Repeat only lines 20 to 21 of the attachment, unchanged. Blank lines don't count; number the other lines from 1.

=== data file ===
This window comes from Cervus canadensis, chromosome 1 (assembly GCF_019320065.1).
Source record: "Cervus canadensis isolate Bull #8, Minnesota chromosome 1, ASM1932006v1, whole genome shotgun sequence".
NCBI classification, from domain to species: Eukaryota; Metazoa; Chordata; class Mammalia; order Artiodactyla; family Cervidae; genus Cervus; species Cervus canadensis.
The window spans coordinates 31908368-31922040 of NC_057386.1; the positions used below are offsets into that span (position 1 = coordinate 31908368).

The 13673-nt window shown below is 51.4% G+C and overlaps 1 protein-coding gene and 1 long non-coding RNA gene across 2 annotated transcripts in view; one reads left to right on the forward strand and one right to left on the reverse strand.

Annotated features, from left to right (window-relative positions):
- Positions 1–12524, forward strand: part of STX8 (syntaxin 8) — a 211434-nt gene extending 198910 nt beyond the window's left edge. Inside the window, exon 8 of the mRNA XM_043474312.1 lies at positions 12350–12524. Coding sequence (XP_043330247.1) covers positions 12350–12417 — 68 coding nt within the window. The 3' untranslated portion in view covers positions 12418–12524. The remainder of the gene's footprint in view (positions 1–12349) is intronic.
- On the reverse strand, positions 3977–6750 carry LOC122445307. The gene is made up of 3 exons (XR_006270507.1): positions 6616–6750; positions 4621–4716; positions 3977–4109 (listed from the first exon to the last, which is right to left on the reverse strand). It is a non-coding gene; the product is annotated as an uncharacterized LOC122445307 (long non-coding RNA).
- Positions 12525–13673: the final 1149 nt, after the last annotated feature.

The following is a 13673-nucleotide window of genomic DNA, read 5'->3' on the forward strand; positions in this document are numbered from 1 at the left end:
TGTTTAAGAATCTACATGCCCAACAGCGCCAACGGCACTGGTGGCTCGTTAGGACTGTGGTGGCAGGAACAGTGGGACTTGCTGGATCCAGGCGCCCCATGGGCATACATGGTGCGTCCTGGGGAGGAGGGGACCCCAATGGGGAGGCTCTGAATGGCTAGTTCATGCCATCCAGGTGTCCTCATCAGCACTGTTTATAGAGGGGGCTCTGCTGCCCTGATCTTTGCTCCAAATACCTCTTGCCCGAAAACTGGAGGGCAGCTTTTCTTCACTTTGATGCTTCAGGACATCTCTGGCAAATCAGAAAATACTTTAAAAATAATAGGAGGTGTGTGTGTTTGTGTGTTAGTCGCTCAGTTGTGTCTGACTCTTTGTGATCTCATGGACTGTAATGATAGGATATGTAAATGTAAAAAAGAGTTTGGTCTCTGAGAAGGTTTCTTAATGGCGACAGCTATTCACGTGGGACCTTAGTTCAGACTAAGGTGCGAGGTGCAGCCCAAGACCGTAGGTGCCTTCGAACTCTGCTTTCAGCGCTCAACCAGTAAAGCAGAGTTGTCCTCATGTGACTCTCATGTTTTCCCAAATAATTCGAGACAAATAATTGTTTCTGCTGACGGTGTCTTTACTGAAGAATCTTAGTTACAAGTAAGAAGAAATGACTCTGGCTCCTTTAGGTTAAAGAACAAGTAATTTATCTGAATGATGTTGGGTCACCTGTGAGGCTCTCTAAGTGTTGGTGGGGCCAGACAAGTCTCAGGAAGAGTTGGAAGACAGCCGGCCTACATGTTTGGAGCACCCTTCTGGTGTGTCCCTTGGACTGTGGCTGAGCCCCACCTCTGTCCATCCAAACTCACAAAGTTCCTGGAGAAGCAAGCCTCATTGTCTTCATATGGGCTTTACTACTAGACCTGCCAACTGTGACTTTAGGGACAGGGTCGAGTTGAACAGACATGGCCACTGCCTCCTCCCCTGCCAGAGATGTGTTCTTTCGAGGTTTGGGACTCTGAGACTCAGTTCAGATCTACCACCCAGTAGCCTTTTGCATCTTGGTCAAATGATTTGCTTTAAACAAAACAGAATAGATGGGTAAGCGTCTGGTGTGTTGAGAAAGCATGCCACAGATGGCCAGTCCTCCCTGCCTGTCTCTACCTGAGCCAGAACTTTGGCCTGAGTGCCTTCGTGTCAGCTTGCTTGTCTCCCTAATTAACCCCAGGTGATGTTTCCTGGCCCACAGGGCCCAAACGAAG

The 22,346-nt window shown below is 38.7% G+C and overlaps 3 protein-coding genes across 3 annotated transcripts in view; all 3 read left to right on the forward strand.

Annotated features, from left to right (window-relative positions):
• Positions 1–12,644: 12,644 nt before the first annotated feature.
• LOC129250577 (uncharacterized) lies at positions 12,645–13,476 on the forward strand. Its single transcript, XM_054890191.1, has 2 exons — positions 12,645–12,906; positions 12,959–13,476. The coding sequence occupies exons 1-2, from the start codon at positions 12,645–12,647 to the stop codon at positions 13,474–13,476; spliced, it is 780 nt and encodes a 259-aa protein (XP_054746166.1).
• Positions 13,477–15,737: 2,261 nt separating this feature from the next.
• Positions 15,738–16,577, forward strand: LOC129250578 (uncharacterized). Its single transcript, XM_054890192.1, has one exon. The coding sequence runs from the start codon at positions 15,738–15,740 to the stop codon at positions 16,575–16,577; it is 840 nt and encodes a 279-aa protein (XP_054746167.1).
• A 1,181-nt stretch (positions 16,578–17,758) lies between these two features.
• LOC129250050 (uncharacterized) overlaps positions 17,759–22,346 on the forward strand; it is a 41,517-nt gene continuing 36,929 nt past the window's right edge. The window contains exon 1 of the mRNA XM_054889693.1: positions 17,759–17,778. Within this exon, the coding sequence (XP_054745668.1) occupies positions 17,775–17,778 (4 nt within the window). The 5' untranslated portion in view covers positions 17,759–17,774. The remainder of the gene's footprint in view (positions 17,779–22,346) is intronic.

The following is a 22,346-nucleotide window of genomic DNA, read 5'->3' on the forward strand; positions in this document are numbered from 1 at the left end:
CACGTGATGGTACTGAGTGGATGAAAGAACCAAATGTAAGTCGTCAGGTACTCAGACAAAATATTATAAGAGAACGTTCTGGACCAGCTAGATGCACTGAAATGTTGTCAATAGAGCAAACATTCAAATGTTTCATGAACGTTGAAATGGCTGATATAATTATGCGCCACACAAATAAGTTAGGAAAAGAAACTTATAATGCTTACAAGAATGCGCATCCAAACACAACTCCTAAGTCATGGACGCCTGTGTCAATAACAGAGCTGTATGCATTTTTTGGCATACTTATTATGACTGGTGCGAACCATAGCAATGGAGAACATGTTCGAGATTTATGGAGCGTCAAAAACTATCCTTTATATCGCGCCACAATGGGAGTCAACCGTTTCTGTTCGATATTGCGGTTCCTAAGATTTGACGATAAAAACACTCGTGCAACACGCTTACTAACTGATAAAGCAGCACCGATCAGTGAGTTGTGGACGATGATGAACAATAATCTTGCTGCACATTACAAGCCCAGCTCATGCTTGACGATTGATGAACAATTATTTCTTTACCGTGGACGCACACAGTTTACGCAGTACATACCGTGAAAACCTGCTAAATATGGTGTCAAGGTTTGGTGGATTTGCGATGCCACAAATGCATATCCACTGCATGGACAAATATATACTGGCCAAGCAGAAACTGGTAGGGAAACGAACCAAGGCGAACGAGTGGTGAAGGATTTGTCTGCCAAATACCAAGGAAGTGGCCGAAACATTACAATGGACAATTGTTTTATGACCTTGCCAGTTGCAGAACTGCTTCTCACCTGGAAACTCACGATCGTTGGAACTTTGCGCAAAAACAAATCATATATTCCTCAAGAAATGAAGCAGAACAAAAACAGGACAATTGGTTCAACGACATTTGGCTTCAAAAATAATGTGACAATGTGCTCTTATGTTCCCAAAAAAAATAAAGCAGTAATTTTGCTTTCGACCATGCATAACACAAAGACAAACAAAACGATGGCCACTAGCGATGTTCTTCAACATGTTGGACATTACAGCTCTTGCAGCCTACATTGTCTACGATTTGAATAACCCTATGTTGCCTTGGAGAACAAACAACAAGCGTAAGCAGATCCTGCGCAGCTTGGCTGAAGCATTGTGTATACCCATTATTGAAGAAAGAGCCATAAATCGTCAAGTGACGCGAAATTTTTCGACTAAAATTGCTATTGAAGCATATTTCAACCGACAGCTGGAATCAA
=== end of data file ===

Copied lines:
The following is a 22,346-nucleotide window of genomic DNA, read 5'->3' on the forward strand; positions in this document are numbered from 1 at the left end:
CACGTGATGGTACTGAGTGGATGAAAGAACCAAATGTAAGTCGTCAGGTACTCAGACAAAATATTATAAGAGAACGTTCTGGACCAGCTAGATGCACTGAAATGTTGTCAATAGAGCAAACATTCAAATGTTTCATGAACGTTGAAATGGCTGATATAATTATGCGCCACACAAATAAGTTAGGAAAAGAAACTTATAATGCTTACAAGAATGCGCATCCAAACACAACTCCTAAGTCATGGACGCCTGTGTCAATAACAGAGCTGTATGCATTTTTTGGCATACTTATTATGACTGGTGCGAACCATAGCAATGGAGAACATGTTCGAGATTTATGGAGCGTCAAAAACTATCCTTTATATCGCGCCACAATGGGAGTCAACCGTTTCTGTTCGATATTGCGGTTCCTAAGATTTGACGATAAAAACACTCGTGCAACACGCTTACTAACTGATAAAGCAGCACCGATCAGTGAGTTGTGGACGATGATGAACAATAATCTTGCTGCACATTACAAGCCCAGCTCATGCTTGACGATTGATGAACAATTATTTCTTTACCGTGGACGCACACAGTTTACGCAGTACATACCGTGAAAACCTGCTAAATATGGTGTCAAGGTTTGGTGGATTTGCGATGCCACAAATGCATATCCACTGCATGGACAAATATATACTGGCCAAGCAGAAACTGGTAGGGAAACGAACCAAGGCGAACGAGTGGTGAAGGATTTGTCTGCCAAATACCAAGGAAGTGGCCGAAACATTACAATGGACAATTGTTTTATGACCTTGCCAGTTGCAGAACTGCTTCTCACCTGGAAACTCACGATCGTTGGAACTTTGCGCAAAAACAAATCATATATTCCTCAAGAAATGAAGCAGAACAAAAACAGGACAATTGGTTCAACGACATTTGGCTTCAAAAATAATGTGACAATGTGCTCTTATGTTCCCAAAAAAAATAAAGCAGTAATTTTGCTTTCGACCATGCATAACACAAAGACAAACAAAACGATGGCCACTAGCGATGTTCTTCAACATGTTGGACATTACAGCTCTTGCAGCCTACATTGTCTACGATTTGAATAACCCTATGTTGCCTTGGAGAACAAACAACAAGCGTAAGCAGATCCTGCGCAGCTTGGCTGAAGCATTGTGTATACCCATTATTGAAGAAAGAGCCATAAATCGTCAAGTGACGCGAAATTTTTCGACTAAAATTGCTATTGAAGCATATTTCAACCGACAGCTGGAATCAA